Two Latin synonyms were norma (“pattern,” “rule”; > E norm) and regula (“wooden ruler,” “rule”; > E rule). “Departing from the rule” is abnormal (ab-norm-alis); “not according to rule” is irregular (ir-regul-aris). Both words are entirely regular Latin adjectives. Why is it quite normal for irregular to begin in ir- and end in -ar?
If you stand “outside your rank,” you can be described as extraordinary (extra-ordin-arius). However, if you are merely “over the number,” then you are a supernumerary (super-numer-arius). Other derivatives of super- are superficial (superficialis) and supercilious (superciliosus). The first comes from the Latin noun superficies (super + facies, “over the face,” “surface”); the second is from supercilium, “eyebrow” (super + cilium, “over the eyelid”). A supercilious sneer should be full of eyebrows!
Remember that the Latin source for English pre– is always prae-. In §35, we met the word preliminary (prae-limin-aris, “before the threshold”), where prae– is joined to the noun limen. The prefix is combined with an adjective in premature (prae-maturus, “ripe ahead of time.”
Since mundane (L mundanus) means “pertaining to the world” (L mundus), extramundane is an old English word meaning “outside the world,” “not of this world.” Today it has been displaced by extraterrestrial, a modern formation based upon the Latin adjective terrestris (“earthly”). Another space-age word of excellent Latinity is interstellar (L interstellaris), “between [among] the stars.” Don’t confuse inter- and intra-. Unlike intercollegiate sport, intramural athletics are kept “within the walls.” Can you analyse the English word intermediary?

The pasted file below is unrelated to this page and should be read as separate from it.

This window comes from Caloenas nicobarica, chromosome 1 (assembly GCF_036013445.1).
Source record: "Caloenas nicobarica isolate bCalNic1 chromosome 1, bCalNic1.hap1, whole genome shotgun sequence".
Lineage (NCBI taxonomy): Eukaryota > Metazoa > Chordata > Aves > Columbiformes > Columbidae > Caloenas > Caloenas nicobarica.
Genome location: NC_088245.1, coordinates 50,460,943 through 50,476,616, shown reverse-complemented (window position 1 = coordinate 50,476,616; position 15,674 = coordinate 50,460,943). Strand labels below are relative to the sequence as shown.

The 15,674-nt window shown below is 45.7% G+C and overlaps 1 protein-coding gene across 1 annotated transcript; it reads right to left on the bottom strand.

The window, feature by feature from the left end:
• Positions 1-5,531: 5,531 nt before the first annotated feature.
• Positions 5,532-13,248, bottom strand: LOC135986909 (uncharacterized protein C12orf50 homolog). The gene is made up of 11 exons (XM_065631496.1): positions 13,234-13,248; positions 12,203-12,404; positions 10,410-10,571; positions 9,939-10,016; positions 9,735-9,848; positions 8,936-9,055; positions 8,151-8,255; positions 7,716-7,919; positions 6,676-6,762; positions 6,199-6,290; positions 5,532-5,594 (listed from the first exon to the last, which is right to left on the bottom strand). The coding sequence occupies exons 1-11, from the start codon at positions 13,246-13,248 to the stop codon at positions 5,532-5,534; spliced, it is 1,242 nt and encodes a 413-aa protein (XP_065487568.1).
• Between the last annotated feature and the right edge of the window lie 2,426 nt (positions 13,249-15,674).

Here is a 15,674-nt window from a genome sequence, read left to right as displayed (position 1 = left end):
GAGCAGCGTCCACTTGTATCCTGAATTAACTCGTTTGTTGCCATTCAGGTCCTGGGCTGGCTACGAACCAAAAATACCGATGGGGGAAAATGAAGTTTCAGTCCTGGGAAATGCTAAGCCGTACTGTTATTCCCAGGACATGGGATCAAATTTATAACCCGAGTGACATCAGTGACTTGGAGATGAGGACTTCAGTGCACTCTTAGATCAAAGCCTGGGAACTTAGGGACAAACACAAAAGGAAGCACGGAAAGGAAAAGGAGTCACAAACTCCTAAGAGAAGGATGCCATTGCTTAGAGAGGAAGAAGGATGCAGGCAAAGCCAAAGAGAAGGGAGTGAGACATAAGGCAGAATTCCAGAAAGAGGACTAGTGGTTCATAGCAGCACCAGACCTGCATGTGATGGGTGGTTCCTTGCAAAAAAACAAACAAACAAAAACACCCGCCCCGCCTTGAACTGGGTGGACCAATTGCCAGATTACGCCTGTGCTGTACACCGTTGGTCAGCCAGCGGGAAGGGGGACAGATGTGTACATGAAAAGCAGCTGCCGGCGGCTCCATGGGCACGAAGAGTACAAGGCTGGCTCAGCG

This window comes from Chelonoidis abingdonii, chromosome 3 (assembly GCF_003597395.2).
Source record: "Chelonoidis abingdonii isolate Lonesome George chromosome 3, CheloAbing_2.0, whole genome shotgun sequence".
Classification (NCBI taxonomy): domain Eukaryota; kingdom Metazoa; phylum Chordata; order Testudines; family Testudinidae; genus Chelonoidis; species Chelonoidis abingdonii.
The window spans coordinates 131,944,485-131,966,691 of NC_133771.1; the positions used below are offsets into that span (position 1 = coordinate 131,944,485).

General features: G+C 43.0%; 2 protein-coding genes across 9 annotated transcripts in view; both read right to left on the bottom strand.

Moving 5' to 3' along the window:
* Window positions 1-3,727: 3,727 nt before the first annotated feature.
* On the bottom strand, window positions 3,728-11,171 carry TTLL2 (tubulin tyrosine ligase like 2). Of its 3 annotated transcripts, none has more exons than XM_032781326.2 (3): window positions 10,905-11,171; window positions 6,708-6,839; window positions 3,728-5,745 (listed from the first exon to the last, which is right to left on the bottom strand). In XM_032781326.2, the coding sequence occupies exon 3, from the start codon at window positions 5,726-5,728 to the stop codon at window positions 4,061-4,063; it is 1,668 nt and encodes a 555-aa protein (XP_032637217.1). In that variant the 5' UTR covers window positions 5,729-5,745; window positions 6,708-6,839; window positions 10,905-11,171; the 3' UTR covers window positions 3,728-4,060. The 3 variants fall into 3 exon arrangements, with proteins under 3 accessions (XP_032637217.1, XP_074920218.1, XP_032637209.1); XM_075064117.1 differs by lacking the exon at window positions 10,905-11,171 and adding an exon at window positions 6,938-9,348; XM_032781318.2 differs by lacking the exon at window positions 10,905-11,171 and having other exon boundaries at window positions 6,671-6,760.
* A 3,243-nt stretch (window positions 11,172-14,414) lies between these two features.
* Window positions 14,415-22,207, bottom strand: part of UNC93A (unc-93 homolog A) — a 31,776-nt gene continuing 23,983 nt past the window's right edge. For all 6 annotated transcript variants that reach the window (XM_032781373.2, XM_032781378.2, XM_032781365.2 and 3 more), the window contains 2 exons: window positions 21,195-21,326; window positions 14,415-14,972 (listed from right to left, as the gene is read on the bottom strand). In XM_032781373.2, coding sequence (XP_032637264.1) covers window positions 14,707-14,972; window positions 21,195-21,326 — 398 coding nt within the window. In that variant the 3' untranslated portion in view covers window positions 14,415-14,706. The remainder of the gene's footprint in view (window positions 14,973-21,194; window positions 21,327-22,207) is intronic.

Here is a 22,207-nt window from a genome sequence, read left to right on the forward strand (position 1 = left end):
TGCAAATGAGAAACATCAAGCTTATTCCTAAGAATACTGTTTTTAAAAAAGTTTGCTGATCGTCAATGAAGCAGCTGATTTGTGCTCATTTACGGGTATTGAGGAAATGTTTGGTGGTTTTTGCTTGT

Do realize that there are other Latin prefixes not listed in §59. A synonym of sub- is infra- (“below,” “beneath”), occurring in the hybrid infrared and in the colloquial infra dig (L infra dignitatem, “beneath one’s dignity”). Partially synonymous with super- are ultra- and praeter-, both of which mean “beyond.” Ultraviolet rays are beyond violet in the spectrum; praeternatural events lie beyond the natural.
- The word superficies (pronounced “super-FISH-eez”) exists also in English; it is a doublet of surface. ↵